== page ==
Consigned to History: The Last Days of the Austin Antique Mall

When two iconic Austin businesses share an address, someday one was going to lose out

Christopher Krumrey at the Austin Antique Mall (photos by Jana Birchum)

“50% off everything.”

“Moving sale. All books 75% off.”

“Liquidation sale: see tags for discounts.”

“Thank you for continuing to support small businesses. 25% off everything.”

It’s a balmy, blue-skyed early April day, and yet there’s a pall over the Austin Antique Mall. It’s an air of sadness that seems completely at odds with the squeals of excitement and disco music audible through the blue metal walls of the building it shares with Playland Skate Center. The staff in the front cubby chat with vendors and customers, looking over knickknacks and collectibles, cooing over a particularly appealing item before it’s wrapped, bagged, and handed over. In the seemingly endless passageways between booths, those customers have been hunting for some rarity or oddity. But there are signs that change is coming – and not just those tags and sheets of paper showing there are extra bargains to be had. Booths that once were packed are deserted. Shelves are starting to show gaps, and racks recently filled with clothes look like they’ve been emptied for laundry day. Some vendors are even starting to pack up.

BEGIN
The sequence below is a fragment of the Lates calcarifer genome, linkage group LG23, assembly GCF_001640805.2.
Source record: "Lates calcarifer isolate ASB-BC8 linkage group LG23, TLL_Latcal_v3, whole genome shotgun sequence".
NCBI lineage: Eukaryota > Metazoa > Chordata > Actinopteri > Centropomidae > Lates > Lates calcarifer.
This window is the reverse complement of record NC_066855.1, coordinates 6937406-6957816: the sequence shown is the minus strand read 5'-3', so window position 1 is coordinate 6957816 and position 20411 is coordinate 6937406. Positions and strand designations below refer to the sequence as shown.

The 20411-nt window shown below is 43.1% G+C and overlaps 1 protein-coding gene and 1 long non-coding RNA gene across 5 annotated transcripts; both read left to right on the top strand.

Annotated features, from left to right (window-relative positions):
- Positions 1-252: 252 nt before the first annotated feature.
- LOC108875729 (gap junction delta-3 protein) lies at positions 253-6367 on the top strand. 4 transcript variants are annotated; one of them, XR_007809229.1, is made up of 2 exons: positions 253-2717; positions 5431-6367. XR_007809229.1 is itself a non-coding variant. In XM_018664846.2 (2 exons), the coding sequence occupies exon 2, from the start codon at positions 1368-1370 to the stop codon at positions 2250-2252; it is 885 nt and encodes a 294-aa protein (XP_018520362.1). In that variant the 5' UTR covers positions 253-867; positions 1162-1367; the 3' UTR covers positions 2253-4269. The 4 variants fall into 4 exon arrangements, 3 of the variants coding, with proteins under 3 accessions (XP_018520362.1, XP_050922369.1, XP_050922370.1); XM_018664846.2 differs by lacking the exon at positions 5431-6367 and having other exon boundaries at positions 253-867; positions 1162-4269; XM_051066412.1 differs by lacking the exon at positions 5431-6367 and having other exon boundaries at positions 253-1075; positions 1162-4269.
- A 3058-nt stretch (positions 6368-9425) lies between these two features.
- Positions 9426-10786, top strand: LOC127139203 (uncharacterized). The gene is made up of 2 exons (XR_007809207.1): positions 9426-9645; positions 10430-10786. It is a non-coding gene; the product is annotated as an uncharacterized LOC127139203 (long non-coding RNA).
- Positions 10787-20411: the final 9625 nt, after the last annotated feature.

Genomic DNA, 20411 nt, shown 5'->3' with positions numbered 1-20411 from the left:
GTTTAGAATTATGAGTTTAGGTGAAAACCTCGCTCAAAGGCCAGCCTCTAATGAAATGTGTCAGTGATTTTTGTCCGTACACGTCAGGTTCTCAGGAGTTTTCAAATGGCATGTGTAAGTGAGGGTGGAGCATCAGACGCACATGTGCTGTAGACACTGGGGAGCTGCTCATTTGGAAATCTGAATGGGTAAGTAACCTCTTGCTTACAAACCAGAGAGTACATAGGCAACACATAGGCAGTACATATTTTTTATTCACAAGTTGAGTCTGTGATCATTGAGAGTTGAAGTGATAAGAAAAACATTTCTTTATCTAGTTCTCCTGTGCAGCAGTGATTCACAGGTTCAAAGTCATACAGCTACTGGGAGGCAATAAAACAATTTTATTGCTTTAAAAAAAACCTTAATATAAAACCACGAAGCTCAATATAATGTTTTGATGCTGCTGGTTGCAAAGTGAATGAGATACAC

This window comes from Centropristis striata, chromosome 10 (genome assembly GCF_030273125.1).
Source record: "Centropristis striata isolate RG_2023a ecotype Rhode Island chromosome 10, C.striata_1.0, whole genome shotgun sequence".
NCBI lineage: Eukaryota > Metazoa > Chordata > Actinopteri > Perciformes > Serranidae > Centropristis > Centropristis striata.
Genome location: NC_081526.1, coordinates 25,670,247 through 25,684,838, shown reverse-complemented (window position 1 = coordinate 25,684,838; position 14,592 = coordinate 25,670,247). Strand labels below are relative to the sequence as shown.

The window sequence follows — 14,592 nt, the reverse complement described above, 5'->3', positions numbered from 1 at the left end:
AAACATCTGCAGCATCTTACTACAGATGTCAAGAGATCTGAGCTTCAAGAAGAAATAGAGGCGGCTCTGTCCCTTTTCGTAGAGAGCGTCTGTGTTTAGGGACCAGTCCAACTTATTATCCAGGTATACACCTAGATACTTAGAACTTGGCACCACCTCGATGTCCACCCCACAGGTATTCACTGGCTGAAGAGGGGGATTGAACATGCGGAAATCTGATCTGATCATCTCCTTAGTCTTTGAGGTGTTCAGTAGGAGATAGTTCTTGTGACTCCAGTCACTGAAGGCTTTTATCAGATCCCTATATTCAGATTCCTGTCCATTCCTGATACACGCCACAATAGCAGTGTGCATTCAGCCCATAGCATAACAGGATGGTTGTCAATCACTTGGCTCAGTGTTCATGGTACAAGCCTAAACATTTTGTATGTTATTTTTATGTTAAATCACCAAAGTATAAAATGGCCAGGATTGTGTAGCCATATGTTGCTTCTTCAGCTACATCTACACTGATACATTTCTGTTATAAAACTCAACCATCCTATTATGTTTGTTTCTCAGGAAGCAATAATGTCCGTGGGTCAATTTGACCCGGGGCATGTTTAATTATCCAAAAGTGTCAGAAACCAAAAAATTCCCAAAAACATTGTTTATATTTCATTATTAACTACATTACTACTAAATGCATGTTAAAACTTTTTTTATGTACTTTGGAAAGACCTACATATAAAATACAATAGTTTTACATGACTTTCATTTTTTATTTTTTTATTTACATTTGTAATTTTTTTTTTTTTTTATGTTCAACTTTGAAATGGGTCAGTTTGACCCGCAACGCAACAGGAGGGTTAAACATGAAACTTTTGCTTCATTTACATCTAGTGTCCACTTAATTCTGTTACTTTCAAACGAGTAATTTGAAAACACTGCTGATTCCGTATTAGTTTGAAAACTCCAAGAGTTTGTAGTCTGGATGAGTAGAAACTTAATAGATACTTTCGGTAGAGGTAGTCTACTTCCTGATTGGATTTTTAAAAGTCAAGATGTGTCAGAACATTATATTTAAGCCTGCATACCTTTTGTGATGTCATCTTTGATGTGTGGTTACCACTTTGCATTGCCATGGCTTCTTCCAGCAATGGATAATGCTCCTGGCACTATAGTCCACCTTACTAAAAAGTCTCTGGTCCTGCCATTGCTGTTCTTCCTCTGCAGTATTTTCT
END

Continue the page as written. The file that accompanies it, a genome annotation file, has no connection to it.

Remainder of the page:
Another of those ubiquitous signs, this one printed on yellow paper and pasted to the bathroom doors, explains everything. “The Austin Antique Mall will be closing our doors after 40 years, May 15, 2024.”

In a month’s time, this whole space will be emptied out. The management will retire, and the vendors will be displaced. A month after that, Playland, which owns the entire complex, will expand to take over the newly vacant space.

So far, Playland management is keeping their long-term plans close to their chest – not least because they have not been completely finalized. They’ll have something to share this summer, they say, but not quite yet. Yet the one certainty is that the space will not become a second rink. Instead, the idea is to turn the whole unified facility into a family entertainment center, one with no space for a vintage mall.